A poem for the second Sunday of Christmas, January 2, 2022

‘Tis the season of ennui. That American season between the week before Christmas and the week after New Year’s Day. The seasonal binge of activities, food and drink. How do the faithful resist this powerful cultural vortex? For my household, almost all plans were canceled due to health concerns. Whether in my house or in others’ homes, the concern that a scratchy throat, a sneeze, or a cough may be something worse than a seasonal head cold.

Christmas Day. My wife and I woke early and walked through the village at sunrise. The village was quiet. One pickup truck passed by us; heading south. But that was all.

Edmund Spenser’s sonnet Amoretti LXVIII includes the lines: “This joyous day, dear Lord, with joy begin,/And grant that we for whom thou diddest die,/Being with thy dear blood clean wash’d from sin,/May live for ever in felicity.” Christmas Day was quiet and full of joy and gratitude.

I introduced the family to Gian-Carlo Menotti’s 1950 libretto “Amahl and the Night Visitors.” There was quiet resistance. It is not a Disney musical. There are no Marvel comics superheroes. The cast is spare: three kings, a disabled child, and his mother. Yet as the opera unfolded, like all good stories, the children were captivated by the narrative. They laughed. Asked questions, what is happening now? Why are they singing? Are they really kings? And at the tense, comedic, warm, pivotal moment of the libretto King Melchior sings of love alone. That may be the remedy to ennui. Quiet, persistent, patient love.

Excerpt from “Amahl and the Night Visitors”
by Gian-Carlo Menotti

The child we seek
doesn’t need our gold.
On love, on love alone he will build his kingdom.
His pierced hand will hold no scepter.
His haloed head will wear no crown.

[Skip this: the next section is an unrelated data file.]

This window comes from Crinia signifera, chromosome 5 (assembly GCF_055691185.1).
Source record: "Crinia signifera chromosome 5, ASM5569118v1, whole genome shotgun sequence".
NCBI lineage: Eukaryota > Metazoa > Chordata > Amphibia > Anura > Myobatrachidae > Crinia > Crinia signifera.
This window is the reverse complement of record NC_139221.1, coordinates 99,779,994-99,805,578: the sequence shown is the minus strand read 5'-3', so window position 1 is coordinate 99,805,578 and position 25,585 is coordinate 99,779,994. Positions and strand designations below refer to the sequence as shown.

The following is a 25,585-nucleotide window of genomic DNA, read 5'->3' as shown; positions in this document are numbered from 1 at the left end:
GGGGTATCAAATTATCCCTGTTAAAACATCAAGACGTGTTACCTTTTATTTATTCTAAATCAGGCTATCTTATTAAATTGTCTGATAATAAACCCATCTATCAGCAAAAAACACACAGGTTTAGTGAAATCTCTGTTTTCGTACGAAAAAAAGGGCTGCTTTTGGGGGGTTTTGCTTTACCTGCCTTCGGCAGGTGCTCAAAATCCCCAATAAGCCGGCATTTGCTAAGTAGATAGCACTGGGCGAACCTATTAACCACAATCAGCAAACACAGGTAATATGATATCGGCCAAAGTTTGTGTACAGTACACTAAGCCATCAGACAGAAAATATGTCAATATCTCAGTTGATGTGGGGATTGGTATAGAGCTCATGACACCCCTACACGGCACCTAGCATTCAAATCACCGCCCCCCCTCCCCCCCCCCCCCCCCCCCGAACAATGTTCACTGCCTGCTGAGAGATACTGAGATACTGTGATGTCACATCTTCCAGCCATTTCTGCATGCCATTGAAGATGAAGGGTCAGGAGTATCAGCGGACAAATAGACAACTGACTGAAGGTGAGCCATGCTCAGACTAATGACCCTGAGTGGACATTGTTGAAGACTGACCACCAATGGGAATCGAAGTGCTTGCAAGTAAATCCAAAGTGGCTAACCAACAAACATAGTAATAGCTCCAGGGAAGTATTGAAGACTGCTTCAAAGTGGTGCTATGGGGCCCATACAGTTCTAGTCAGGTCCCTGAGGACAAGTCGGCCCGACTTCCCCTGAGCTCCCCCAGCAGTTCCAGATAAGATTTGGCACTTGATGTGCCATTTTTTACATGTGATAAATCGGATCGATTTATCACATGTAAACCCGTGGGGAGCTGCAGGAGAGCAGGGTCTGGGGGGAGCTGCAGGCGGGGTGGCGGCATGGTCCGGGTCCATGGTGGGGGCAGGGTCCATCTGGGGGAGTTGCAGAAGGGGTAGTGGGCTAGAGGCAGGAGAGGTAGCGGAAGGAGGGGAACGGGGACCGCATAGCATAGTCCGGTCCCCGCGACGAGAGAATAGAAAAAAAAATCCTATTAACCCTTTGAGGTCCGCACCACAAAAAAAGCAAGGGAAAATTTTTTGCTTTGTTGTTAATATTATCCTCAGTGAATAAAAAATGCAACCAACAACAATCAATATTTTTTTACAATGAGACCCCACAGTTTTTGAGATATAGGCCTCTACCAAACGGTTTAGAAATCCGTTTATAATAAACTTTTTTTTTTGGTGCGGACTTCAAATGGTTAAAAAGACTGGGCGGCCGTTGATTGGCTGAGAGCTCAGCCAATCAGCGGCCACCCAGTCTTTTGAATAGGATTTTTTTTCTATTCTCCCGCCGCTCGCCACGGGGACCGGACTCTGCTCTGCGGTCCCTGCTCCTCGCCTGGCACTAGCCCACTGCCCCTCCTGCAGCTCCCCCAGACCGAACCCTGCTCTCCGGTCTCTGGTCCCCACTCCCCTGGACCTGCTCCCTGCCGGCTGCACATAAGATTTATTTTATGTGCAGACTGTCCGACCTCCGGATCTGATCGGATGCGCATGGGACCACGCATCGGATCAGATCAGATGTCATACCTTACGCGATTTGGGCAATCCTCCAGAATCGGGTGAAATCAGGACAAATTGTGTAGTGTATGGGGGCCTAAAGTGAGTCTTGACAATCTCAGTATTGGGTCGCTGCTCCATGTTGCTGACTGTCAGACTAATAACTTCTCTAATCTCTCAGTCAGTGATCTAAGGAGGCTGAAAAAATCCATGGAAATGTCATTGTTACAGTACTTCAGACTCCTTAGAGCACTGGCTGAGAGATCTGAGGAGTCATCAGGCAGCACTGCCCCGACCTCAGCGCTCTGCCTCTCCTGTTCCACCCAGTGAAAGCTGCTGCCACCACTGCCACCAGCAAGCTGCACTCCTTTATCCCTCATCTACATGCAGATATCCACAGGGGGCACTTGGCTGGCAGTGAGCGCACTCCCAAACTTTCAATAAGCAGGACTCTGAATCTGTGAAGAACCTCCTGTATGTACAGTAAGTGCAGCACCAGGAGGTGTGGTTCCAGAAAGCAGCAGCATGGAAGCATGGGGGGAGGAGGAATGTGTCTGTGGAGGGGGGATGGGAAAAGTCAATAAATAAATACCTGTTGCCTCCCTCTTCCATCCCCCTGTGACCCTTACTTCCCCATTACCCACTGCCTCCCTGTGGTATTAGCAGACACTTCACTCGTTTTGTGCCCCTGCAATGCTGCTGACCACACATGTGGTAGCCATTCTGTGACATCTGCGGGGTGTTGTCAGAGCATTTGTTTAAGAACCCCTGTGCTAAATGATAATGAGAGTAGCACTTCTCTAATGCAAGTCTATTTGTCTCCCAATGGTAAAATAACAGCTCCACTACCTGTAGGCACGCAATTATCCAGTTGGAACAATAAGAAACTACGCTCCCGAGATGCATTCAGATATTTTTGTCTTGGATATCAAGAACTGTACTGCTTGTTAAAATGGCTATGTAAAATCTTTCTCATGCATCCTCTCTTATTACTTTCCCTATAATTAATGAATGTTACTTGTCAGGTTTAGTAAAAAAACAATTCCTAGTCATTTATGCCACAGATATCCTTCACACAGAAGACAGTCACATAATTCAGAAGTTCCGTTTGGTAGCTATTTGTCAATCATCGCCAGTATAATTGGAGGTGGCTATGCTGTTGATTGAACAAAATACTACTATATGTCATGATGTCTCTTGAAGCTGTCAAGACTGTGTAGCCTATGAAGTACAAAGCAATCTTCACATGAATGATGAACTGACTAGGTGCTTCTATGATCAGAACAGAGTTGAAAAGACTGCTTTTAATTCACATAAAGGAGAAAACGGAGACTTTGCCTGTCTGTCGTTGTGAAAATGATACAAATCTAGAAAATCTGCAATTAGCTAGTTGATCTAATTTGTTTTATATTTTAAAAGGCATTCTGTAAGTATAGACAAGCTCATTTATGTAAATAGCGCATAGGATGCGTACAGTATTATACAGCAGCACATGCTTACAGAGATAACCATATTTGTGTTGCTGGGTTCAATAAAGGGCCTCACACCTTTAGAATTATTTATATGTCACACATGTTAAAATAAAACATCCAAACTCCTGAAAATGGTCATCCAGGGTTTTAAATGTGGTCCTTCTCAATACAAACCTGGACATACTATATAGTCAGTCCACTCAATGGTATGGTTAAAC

His might will not be built on your toil.
Swifter than lightning,

he will soon walk among us.
He will bring us new life,
and receive our death,
and the keys to his city belong to the poor.

What is the first poem you read?

Poem Quote - Trees

My grandfather often recited “The Raven” to me when I was I child. I memorized portions of the poem before I was able to read it. Once I was able to read “The Raven”, I was fascinated by how different the poem looked in print compared the how I experienced the recited work. Poe became an early favorite poet to my younger self.

The very first poem I read (and enjoyed) in primary school was “My Beard” by Shel Silverstein. Later, in junior high, I read “Chartless” by Emily Dickinson and “If” by Rudyard Kipling. That poem became a constant reminder to me during difficult years in a rural country high school.

The public library in that small village where I lived during those high school days primarily carried poetry books of Robert Frost and John Greenleaf Whittier. Their poems became early favorite poets. The university library was a sacred place once I discovered Edmund Spenser and many other books of poetry.

Compared to the small village library, the university library was one of the wonders of the world to my developing mind. “Trees” by Joyce Kilmer is one of my favorite poems of all times. The first book I bought at an antiquarian bookshop had that poem in it. That anthology remains one of my treasured books.

I asked friends on social media a few weeks ago: What is the first poem you read and enjoyed? Here’s a list of some of those poems:

  • Margaret Atwood’s “You Are Happy”
  • Whitman’s “Song of Myself”
  • Edgar Alan Poe’s “The Raven”
  • “Stopping by the Woods on a Snowy Evening” by Robert Frost
  • “Snowbound” by John Greenleaf Whittier
  • “Jabberwocky” by Lewis Carroll
  • Wordsworth’s “Daffodils”
  • “Trees” by Joyce Kilmer

This is a good selection and variety of poetry and poets. What about you? What’s your story? What is the first poem you read and enjoyed?